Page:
The court went on to consider the common law right of indemnification for agents who inadvertently cause tortious injury to others in the course of their agency, and concluded that the collection of taxes as an agent in compliance with the ETA could not give rise to a right to indemnification: at pp. 476-477.
 Finally, the court noted that any right to remuneration for the time and trouble involved in collecting the GST/HST would have to flow from the Act itself. The Act was silent on compensation, though it provided for a one-time transitional credit. Since Parliament had directed its mind to the issue of compensation for the costs of compliance with GST/HST collection, and established a scheme for compensation, “common law rights which might have operated but for the statute cannot be relied upon”: at p. 478.
 Here, there is no question of express or implied contractual entitlement to reimbursement. There is no tortious liability to a third party which is the subject of a claim for indemnification. Section 221(1) of the ETA limits the agency to the “collection” of the tax from a recipient of a supply.
 Both the ITA and the ETA rely on self-reporting by taxpayers. Those acts establish administrative structures for the assessment and audit of taxpayers. When the CRA delivers a Notice of Assessment or Reassessment claiming that more taxes are owing and the taxpayer delivers a Notice of Objection, the parties are taking opposing positions. Under these circumstances, it cannot be said that the taxpayer is acting as agent of the tax authority when it incurs interest or legal costs in the course of asserting its position.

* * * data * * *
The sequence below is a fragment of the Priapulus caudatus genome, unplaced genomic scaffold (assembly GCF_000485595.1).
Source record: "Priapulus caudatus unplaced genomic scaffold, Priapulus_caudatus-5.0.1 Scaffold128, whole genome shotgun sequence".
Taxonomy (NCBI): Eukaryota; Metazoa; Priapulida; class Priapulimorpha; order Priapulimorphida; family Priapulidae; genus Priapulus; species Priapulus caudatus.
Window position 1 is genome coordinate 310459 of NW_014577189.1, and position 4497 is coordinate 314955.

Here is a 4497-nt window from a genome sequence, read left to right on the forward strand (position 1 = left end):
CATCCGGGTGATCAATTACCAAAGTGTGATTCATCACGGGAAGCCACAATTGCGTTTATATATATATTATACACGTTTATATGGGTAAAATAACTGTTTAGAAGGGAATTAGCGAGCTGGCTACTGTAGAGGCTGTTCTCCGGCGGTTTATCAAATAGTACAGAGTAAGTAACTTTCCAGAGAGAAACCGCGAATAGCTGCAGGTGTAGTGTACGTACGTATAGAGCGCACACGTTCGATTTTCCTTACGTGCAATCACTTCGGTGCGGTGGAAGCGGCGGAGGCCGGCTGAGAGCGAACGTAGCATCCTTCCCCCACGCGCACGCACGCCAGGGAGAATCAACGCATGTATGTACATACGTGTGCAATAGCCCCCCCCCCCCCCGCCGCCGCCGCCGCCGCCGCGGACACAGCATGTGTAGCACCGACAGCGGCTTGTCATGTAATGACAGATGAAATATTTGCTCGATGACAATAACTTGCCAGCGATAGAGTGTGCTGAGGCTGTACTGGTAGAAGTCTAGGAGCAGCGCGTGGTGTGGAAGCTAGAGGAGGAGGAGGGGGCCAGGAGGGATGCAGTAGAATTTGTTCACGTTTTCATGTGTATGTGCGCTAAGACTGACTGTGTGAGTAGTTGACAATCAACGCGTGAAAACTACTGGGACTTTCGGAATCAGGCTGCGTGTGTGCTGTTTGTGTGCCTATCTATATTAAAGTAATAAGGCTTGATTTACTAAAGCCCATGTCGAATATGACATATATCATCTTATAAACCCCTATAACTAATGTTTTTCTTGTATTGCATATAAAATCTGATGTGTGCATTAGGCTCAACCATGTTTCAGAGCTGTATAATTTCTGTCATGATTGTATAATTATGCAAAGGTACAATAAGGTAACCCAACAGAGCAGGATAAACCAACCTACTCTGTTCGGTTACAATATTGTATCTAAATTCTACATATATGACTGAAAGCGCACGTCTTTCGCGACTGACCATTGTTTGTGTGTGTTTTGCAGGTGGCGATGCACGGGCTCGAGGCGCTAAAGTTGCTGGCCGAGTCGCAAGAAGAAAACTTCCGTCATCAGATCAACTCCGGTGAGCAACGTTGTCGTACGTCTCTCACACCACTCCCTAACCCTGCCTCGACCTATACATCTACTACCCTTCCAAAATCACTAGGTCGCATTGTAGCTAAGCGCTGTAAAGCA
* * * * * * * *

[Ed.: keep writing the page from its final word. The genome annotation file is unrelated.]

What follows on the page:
Interest paid to post security for the taxes claimed, and legal fees incurred to contest the assessment, are not incurred for the “collection” of the tax from a recipient of a supply.
 In the face of the comprehensive statutory scheme providing for Notices of Objection, appeals to the Tax Court of Canada, judicial review and some remedies for overpayment, such as interest on refunds and awards of costs, the absence of statutory provisions for indemnification for other interest paid and other legal costs is telling. Here, the Tax Court of Canada awarded solicitor and client costs to Jayco. Section 221 does not provide a basis to infer a statutory entitlement to more costs and interest beyond that provided in the ETA and the Tax Court of Canada Act, R.S.C., 1985, c. T-2.
 Reference re Goods and Services Tax is not binding, but it is persuasive. The motion judge was correct to conclude that it is plain and obvious that there is no right of indemnity arising from s. 221 of the ETA for the expenses claimed by the appellant.
In 1196303 Inc. v. Glen Grove Suites Inc. (Ont CA, 2015) the court cites the definition of agency as follows:
 An oft-cited definition of agency comes from Gerald Fridman, in Canadian Agency Law, 2d ed. (Markham: LexisNexis, 2012), at p. 4:. 1196303 Inc. v. Glen Grove Suites Inc.